As Time Goes By

As Time Goes By

The New Year is a time to reflect on the past, consider the present, and plan for the future. Ushering in the New Year marks the passage of time. We hear phrases such as “where did the year go?” and “how time flies”. Some view the passage of time unfavourably. However, by being conscious of time, acknowledging change and heeding a call to action, time can become our ally in living a life of happiness and health – including our oral health.

Time Goes By
During the course of daily living, it is easy to lose track of time and awareness of the time interval related to objects and events. A case in point is the fact that denture wearers frequently forget when their dentures were made and/or they do not think about the age of their dentures. Dentures are subject to formidable chewing forces which, over the span of time, causes them to wear and affects how they fit and function. On average dentures have a life span of about eight to ten years; however, in order to extend their useful life, fit properly, be comfortable and chew efficiently, dentures need to be periodically examined, adjusted and refitted (relined) by a denturist. Unfortunately, many people who are managing with their dentures tend to forget about their oral health and fail to have regular checkups.

Change Happens
Our bodies are not static; they are constantly changing. This also holds true for our mouths, especially after teeth have been extracted. Following extraction, gums/bone will change rapidly and they will continue to shrink throughout one’s lifetime. Denture wearers are usually unaware of the changes happening within their mouth and with their dentures because changes are typically subtle and occur gradually over the course of time. Frequently, denture wearers are unaware of problems that are developing until they face an emergency, such as pain or a broken denture.

It is important that everyone have their intraoral (mouth) and extraoral (head and neck) examined annually, regardless of the number of natural teeth missing. Oral disease can occur even after all of a person’s teeth have been extracted. Oral disease does not always provide clear warning signs in the early stages of development. Oral disease, including oral cancer, is often treatable, however, early detection is critical. In addition to a visual and tactile exam, a number of newer screening technologies have become available to assist with the early detection of oral abnormalities. For instance, the Velscope® – a hand-held device that uses fluorescent light – can help to identify abnormalities often before they can be identified with the unassisted eye. Early detection can lead to more treatment options, potentially less invasive treatments and better outcomes.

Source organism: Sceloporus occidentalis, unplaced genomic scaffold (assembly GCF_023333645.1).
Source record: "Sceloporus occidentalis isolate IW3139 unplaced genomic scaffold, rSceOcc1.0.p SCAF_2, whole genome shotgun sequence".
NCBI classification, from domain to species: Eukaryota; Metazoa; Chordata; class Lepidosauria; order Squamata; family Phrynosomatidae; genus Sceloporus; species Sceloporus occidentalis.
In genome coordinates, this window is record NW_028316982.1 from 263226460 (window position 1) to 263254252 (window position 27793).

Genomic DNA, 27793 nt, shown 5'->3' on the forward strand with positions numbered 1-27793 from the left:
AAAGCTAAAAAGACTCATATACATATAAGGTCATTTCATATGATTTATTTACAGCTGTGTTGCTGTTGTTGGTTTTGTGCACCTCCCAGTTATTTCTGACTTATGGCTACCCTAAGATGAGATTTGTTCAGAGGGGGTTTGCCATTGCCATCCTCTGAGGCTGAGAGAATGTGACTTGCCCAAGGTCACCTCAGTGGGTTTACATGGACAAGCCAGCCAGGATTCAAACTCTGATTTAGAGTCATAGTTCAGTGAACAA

Take Action
Symbolically, the New Year is the time of year when people acknowledge the need for and embrace change. People make plans for the coming year and programs, such as dental insurance, are refreshed. Good oral health is essential to one’s overall health and happiness. When was your last oral checkup? Are you confident with your smile? Are you able to eat the foods that you want to eat? Caregivers: are the people you are providing care for comfortable and able to eat with their dentures? The New Year is a fitting time to take action. Good oral health is essential to you and your loved ones’ overall health and happiness. Call Teresa for a no charge consultation or to schedule a Velscope® examination. From all of us at the Nancy Tomkins & Associates Implant and Denture Clinic, we wish you a happy and healthy new year.